[SOLVED] Change to HashMap hash function in Java 8

Issue

In java 8 java.util.Hashmap I noticed a change from:

static int hash(int h) {
    h ^= (h >>> 20) ^ (h >>> 12);
    return h ^ (h >>> 7) ^ (h >>> 4);

to:

static final int hash(Object key) {
    int h;
    return (key == null) ? 0 : (h = key.hashCode()) ^ (h >>> 16);

It appears from the code that the new function is a simpler XOR of the lower 16 bits with the upper 16 leaving the upper 16 bits unchanged, as opposed to several different shifts in the previous implementation, and from the comments that this is less effective at allocating the results of hash functions with a high number of collisions in lower bits to different buckets, but saves CPU cycles by having to do less operations.

The only thing I saw in the release notes was the change from linked lists to balanced trees to store colliding keys (which I thought might have changed the amount of time it made sense to spend calculating a good hash), I was specifically interested in seeing if there was any expected performance impact from this change on large hash maps. Is there any information about this change, or does anyone with a better knowledge of hash functions have an idea of what the implications of this change might be (if any, perhaps I just misunderstood the code) and if there was any need to generate hash codes in a different way to maintain performance when moving to Java 8?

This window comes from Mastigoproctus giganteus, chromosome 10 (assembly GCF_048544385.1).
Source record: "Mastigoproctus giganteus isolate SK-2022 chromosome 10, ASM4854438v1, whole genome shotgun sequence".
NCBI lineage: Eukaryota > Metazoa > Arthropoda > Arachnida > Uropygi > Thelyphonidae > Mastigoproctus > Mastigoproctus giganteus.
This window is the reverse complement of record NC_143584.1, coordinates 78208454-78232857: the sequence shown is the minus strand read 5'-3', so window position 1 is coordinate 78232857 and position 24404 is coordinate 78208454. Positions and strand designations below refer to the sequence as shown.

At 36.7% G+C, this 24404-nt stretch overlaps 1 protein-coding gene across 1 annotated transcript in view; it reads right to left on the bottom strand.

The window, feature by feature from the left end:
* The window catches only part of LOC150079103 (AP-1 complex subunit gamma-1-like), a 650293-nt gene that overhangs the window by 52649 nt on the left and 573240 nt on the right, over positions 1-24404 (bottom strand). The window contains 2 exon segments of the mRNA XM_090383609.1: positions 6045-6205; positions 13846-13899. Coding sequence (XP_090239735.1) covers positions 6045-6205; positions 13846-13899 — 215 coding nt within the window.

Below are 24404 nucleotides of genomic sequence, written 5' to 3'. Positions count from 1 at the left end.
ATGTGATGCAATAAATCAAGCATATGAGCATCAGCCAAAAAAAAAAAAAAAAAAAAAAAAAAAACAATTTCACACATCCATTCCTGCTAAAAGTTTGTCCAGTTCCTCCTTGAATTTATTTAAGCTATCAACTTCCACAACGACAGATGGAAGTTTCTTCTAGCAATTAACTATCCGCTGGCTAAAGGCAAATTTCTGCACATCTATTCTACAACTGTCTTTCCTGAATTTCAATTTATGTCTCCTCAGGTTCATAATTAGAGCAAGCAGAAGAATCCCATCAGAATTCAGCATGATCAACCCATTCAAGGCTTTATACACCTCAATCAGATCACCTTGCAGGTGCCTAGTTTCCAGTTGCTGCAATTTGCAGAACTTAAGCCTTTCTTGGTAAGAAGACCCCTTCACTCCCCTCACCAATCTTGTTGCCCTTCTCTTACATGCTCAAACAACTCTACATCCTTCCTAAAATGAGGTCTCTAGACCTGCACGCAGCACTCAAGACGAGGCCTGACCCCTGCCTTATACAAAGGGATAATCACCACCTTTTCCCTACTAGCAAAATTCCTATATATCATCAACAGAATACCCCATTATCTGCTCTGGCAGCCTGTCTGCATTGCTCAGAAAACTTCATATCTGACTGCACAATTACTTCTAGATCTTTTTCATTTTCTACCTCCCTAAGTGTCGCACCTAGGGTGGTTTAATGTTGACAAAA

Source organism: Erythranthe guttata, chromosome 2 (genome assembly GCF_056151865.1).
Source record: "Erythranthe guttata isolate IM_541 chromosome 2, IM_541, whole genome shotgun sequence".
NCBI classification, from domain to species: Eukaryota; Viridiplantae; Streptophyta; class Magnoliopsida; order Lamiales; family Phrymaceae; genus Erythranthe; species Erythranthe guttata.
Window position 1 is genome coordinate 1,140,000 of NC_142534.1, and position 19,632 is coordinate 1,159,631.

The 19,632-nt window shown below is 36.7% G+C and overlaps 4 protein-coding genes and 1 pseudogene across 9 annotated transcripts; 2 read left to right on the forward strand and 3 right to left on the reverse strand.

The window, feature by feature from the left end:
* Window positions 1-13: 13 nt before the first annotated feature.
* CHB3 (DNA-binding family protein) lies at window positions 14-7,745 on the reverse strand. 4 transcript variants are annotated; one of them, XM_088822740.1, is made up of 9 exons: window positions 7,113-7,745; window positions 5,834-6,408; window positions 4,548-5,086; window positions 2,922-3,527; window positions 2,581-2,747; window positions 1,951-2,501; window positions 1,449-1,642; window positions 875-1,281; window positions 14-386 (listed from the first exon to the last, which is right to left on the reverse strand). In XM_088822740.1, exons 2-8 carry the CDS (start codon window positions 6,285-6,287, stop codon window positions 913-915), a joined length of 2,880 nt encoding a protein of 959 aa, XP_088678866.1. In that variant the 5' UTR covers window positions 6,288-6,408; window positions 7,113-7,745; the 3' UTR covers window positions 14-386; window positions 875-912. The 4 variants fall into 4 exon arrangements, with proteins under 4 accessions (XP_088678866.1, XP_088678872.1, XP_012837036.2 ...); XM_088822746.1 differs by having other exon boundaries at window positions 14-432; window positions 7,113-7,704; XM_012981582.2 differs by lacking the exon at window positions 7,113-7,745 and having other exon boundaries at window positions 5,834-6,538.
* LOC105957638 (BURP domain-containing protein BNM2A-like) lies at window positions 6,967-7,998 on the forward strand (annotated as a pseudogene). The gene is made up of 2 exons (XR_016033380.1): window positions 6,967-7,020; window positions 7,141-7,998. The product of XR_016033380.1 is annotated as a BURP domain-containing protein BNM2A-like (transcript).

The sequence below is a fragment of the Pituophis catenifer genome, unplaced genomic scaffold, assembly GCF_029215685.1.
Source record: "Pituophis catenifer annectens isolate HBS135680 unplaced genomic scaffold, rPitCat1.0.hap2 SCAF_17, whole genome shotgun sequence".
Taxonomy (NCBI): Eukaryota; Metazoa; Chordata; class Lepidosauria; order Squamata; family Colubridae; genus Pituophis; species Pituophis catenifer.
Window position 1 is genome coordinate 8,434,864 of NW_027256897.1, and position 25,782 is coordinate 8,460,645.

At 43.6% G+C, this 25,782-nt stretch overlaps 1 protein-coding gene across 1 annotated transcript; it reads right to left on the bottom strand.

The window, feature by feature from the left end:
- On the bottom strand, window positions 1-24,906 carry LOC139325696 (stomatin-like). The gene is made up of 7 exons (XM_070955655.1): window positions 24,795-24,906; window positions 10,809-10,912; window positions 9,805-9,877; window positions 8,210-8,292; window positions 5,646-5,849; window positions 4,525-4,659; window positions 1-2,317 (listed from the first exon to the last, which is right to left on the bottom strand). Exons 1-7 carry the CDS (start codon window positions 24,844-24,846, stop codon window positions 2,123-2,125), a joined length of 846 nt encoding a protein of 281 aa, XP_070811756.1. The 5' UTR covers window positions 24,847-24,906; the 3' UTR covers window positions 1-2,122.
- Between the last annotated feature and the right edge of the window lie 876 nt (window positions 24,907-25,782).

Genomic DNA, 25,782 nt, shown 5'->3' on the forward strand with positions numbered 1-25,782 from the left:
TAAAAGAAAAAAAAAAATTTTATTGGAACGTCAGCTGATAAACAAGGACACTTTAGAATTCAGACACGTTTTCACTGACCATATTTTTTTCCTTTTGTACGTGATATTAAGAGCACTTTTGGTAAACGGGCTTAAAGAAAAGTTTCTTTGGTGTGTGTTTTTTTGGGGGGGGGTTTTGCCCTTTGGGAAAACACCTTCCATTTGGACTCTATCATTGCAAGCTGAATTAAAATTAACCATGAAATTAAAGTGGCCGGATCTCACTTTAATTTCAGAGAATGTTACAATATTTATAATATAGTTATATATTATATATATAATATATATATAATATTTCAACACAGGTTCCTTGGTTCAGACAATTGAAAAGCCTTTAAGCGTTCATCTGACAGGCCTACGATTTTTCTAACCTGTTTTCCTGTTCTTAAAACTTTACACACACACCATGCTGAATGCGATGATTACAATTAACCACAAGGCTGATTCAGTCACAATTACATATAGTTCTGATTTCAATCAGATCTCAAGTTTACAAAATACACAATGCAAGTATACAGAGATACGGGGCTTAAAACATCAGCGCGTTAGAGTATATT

Solution

As you noted: there is a significant performance improvement in HashMap in Java 8 as described in JEP-180. Basically, if a hash chain goes over a certain size, the HashMap will (where possible) replace it with a balanced binary tree. This makes the "worst case" behaviour of various operations O(log N) instead of O(N).

This doesn’t directly explain the change to hash. However, I would hypothesize that the optimization in JEP-180 means that the performance hit due to a poorly distributed hash function is less important, and that the cost-benefit analysis for the hash method changes; i.e. the more complex version is less beneficial on average. (Bear in mind that when the key type’s hashcode method generates high quality codes, then gymnastics in the complex version of the hash method are a waste of time.)

But this is only a theory. The real rationale for the hash change is most likely Oracle confidential.

Answered By – Stephen C

Answer Checked By – Pedro (BugsFixing Volunteer)

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